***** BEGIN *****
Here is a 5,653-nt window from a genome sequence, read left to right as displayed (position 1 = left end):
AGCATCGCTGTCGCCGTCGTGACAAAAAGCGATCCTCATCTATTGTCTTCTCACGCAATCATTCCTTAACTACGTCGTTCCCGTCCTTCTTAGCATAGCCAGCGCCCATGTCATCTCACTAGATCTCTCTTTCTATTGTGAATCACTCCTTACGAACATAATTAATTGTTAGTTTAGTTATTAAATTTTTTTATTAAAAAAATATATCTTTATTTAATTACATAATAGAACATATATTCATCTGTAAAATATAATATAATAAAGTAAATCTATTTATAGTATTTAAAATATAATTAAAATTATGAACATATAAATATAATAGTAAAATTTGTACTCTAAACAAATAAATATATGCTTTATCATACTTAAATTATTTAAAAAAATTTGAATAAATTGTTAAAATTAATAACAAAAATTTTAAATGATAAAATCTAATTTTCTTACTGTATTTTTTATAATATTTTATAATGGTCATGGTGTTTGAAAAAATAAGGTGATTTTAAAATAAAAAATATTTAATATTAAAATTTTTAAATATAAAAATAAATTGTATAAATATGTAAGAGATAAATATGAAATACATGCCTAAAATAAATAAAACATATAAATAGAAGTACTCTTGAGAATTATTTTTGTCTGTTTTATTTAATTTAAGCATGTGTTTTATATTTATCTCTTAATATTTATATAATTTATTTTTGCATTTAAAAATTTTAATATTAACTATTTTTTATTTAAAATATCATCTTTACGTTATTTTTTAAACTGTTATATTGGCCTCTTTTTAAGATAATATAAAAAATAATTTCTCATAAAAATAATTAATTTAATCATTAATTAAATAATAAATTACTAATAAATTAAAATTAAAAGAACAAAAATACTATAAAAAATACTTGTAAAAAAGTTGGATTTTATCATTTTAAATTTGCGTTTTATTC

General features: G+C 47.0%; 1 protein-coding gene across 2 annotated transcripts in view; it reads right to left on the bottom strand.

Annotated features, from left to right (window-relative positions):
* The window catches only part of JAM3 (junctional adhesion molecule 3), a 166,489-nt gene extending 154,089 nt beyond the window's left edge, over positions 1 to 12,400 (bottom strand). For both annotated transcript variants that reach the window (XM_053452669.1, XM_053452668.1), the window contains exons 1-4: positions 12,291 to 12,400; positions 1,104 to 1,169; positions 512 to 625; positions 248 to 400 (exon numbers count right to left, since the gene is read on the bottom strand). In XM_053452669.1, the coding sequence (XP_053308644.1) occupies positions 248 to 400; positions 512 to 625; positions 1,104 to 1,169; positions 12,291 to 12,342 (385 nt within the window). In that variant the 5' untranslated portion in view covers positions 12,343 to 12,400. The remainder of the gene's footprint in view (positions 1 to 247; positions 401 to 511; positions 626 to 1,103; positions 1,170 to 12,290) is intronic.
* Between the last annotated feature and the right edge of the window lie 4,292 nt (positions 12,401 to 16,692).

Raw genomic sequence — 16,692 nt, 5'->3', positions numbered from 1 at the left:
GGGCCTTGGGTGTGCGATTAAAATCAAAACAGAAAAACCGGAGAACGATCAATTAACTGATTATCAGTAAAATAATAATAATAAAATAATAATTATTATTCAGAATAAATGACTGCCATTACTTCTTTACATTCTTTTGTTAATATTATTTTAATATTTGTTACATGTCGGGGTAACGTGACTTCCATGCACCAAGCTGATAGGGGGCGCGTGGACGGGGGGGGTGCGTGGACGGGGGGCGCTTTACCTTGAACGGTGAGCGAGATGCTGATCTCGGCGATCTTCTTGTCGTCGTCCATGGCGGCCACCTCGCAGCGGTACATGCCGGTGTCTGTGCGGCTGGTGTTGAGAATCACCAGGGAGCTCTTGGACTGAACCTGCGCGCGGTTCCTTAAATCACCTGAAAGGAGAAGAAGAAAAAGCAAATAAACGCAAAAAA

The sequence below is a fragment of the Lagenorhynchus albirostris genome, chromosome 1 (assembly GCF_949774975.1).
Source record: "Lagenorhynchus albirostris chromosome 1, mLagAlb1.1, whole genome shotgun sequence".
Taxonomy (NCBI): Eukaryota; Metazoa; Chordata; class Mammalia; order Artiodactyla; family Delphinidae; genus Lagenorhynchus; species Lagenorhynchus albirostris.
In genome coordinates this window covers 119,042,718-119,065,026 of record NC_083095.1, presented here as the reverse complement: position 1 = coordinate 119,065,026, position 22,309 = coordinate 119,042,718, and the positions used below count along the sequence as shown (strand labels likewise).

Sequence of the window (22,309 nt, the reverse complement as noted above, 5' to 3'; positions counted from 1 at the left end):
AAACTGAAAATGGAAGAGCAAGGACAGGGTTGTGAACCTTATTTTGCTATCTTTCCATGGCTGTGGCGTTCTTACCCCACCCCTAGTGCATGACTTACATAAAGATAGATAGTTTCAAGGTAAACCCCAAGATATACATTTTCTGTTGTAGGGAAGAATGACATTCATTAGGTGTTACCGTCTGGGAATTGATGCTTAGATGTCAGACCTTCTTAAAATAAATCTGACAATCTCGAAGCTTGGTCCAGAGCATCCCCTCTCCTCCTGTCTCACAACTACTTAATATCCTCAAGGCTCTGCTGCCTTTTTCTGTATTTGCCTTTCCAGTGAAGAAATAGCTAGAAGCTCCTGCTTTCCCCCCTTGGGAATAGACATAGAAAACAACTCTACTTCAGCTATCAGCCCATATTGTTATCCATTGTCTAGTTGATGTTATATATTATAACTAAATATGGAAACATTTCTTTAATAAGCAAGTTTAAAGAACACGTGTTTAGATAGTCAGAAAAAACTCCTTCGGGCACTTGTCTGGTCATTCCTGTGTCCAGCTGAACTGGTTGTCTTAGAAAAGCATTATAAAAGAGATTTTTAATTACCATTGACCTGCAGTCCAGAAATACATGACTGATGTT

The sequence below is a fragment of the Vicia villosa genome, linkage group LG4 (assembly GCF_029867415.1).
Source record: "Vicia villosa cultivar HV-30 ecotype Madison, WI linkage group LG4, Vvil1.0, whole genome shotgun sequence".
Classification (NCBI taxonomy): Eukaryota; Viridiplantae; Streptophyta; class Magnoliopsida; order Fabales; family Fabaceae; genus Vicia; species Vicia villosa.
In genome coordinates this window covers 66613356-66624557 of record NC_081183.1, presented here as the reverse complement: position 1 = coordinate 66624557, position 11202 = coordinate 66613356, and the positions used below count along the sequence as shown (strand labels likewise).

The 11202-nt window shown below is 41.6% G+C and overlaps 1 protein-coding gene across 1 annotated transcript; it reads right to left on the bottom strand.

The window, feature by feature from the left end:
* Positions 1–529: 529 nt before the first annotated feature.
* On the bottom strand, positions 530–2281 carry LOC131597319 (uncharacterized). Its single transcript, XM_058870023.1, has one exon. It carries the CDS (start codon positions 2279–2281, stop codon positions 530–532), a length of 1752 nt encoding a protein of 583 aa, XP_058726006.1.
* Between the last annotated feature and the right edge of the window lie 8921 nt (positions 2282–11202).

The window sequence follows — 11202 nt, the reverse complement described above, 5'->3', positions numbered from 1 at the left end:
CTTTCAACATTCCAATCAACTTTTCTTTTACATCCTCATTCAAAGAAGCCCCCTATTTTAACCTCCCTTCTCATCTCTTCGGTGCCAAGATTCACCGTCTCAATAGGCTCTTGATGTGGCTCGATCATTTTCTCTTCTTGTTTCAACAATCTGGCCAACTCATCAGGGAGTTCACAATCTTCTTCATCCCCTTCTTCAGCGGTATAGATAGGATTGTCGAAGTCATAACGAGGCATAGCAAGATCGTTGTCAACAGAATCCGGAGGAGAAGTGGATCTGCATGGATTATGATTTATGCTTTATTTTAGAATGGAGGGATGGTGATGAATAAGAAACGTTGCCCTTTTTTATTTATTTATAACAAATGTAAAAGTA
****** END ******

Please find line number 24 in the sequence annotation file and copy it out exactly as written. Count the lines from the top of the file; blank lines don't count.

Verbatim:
The window sequence follows — 11202 nt, the reverse complement described above, 5'->3', positions numbered from 1 at the left end: